Ah yes, our favorite collegiate hot topic within academia: meal plans. Usually one of the first questions that comes to mind when it comes to any college campus, the majority of prospective soon-to-be-Violets often ask either over the phone, on tours, or Weekend on the Square what NYU’s dining hall options are like. The usual response? A detailed monologue about how NYU offers various dining situations ranging from sit-down options at Lipton Hall and Third Avenue North, grab-and-go options at Upstein and Kimmel, and even convenience-style marts such as Jasper Kane and Sidestein. Given all these options, it’s no doubt that NYU complements these options with a comprehensive meal plan. With the exceptions of first years, undergraduates are able to choose between having “Meal Swipes” and “Dining Dollars,” depending on which dining option best suits their living situation.
“Oh me? I’m not on a meal plan,” I tell my friends, in an elevated, posh accent.
After giving it some thought (and conferring with my parents), I decided to opt out of subscribing to a meal plan this semester. Not every residence hall is the same distance from the nearest dining hall, and I prioritized living in an amazing location over being able to run to the closest dining hall in between TV commercials. However, as the semester crept up on me, stress gave a knock on my door! While I get a certain amount of money each month for groceries, I had to become responsible for feeding myself three times a day all while also making sure that a) I stayed within my budget and b) remained some sense of nourishment throughout the semester.
So, after some trial and error and frantic calls to my mom, here’s a compiled list of tips on how to have a meal plan without having a meal…plan.
Research the grocery stores closest to where you live.
This tip is the easiest to do and requires the least amount of effort. Back where I’m from, we have Publix and Kroger, and I’m very familiar with which things to get from where. Here in Manhattan, that’s not that case; depending on where you live, you might be closer to a local market, a Whole Foods, or, my personal favorite, Trader Joe’s. Each have their own pros and cons, ranging from price variations to different student discounts.
It might be worth getting familiar with the grocery options nearest to where you live (and doing this by foot!) to get a feel for the distance. You wouldn’t want to end up with three suitcases worth of groceries and then have to figure out how you’re going to get home!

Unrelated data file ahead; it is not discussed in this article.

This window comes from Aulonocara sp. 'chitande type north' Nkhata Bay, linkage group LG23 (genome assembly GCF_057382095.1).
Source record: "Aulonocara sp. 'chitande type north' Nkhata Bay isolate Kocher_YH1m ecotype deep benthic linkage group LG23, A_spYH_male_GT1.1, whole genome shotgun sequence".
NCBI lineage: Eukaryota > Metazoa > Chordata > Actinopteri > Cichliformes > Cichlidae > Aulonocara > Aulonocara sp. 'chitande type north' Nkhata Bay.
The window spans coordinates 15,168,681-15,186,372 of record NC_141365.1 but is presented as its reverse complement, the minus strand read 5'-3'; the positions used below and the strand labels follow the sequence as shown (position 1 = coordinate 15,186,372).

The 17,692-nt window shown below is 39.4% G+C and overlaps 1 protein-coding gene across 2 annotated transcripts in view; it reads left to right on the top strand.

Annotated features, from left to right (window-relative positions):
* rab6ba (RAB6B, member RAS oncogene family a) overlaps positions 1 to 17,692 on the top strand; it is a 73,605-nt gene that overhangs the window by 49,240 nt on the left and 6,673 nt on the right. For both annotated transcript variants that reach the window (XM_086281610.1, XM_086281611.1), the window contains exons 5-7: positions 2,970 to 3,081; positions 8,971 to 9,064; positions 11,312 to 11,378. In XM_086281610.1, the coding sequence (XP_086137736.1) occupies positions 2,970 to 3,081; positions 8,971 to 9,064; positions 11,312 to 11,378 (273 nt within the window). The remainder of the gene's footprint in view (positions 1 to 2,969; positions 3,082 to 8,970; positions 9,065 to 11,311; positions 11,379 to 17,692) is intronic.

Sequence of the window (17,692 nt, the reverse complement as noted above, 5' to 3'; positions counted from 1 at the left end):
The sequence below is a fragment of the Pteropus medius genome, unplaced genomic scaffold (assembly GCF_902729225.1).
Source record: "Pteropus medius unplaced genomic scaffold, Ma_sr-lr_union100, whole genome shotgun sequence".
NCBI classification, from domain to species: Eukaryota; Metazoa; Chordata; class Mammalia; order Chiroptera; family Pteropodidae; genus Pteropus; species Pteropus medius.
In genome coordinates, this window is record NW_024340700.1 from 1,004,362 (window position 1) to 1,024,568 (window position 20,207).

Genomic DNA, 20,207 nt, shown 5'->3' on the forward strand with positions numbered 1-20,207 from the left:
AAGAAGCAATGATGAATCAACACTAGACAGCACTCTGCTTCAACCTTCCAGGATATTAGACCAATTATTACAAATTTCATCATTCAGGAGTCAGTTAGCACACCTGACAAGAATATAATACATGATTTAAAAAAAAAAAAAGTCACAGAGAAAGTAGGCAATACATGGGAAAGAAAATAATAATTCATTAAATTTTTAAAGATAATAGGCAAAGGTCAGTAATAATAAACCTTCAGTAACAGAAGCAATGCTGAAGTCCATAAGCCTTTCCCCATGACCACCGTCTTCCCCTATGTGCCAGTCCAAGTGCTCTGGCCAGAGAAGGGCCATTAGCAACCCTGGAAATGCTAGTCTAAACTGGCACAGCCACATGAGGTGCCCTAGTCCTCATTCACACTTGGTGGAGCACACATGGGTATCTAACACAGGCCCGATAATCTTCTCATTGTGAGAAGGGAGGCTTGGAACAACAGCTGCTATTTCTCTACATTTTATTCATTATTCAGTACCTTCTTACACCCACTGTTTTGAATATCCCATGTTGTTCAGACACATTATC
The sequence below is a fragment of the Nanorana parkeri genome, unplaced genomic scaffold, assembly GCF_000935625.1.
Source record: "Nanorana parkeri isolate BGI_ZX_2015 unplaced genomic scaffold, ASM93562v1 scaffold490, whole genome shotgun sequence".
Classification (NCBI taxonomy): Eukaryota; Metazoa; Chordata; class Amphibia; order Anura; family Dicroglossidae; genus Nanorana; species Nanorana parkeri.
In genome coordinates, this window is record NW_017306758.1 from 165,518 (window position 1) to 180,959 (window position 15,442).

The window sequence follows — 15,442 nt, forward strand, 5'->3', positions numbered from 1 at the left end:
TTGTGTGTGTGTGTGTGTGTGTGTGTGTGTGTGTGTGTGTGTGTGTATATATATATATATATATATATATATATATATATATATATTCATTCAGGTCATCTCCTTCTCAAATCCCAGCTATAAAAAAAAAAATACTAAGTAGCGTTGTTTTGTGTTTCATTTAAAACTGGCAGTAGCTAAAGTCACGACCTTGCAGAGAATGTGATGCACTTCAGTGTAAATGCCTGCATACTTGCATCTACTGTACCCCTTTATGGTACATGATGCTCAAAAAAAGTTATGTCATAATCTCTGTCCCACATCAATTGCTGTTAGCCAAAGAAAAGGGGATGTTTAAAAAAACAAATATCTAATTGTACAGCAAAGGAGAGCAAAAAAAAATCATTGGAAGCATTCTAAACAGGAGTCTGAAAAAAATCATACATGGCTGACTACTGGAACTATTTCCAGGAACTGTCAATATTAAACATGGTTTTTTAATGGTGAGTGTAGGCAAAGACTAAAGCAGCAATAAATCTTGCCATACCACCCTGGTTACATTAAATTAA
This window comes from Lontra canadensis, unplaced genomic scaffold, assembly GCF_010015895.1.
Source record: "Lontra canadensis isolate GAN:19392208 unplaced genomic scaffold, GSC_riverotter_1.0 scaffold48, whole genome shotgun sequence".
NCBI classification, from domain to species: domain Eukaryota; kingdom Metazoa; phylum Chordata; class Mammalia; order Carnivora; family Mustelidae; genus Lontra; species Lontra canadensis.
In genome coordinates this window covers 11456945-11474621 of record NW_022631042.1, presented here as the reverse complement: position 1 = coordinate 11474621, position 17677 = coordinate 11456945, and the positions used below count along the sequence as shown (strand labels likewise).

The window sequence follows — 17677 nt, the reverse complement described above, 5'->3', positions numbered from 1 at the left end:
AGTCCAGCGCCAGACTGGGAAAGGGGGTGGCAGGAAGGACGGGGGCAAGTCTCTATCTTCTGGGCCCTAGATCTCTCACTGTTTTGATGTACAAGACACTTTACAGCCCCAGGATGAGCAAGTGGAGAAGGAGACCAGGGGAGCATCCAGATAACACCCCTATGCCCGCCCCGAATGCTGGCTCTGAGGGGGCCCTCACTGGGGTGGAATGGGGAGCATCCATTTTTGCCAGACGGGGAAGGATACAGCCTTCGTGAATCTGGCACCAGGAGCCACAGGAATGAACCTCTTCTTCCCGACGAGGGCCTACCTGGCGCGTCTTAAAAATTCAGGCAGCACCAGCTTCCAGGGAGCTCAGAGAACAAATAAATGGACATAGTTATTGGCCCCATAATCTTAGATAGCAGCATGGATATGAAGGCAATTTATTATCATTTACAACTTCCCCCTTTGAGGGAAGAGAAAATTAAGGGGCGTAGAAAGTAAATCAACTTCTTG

Make a list before you get to the grocery store, not during.
If you truly want to feel like an adult, you’ll pull out a piece of paper, grab a pen, and make a bulleted list of groceries you plan to get. (Bring your Post-it note with you to the store and you’ll get extra gold stars; you’ll feel like an adult and you can send a selfie to your mom bragging about how independent you are.) While this takes more work, you’ll thank yourself later! Keeping this in mind, you also want to make sure you avoid grocery shopping on an empty stomach.
I’m no mathematician, but aimless grocery shopping + hunger = buying out the whole store.
There have been times when I’ve gone to Trader Joe’s with the intention of getting food for dinner and only filling my basket with dried mangos, potato chips, and a succulent. What. Was. I. Thinking?! Now that I’m more *seasoned* when it comes to making a list, I make sure to give everything sections just to account for a store not having what I need. (And don’t forget about getting fruits and vegetables!)
Invest in cookware and other kitchen essentials.
This might be a good time to ask your parents to send your polka-dotted, initial-embroidered lunch box from middle school to campus, because you’ll be needing it again! The hardest time slot to account for when it comes to being nutritionally independent is lunchtime. Most often, students are on campus in between classes, which makes it very tempting to run to Chick-fil-A to grab a sandwich. However, when you realize that getting fast food every day starts to do a number on your bank account, you’ll have to plan out how you’ll make lunch. Necessities like Tupperware and reusable water bottles are important to relieve those temptations!
Even small things, like silverware and plates, slip our mind when it comes to figuring out what to get from the store. Believe me, in the same trip I bought three suitcases worth of food, but I didn’t have a single pot or plate to cook it with. (I did have a succulent and some garlic powder to my name, however, so my priorities were still in check, mind you.) Once you have all the essentials, you’re no longer able to make the “oh I can’t make this because I’m missing what I need” excuse anymore. (Protip: make lunch the night before so that you can wake up later in the mornings!)
And there you have it! While the process seems like a lot, being able to have full autonomy over how your budget contributes to your nutrition is a really great feeling, even if you don’t exactly make all the right steps at first. Be sure to ask your friends about any quick, college-friendly recipes that you can share and use this opportunity to call your grandmother every once in a while (even if it means enduring an hour-long phone call just to see how much sugar to put in banana bread).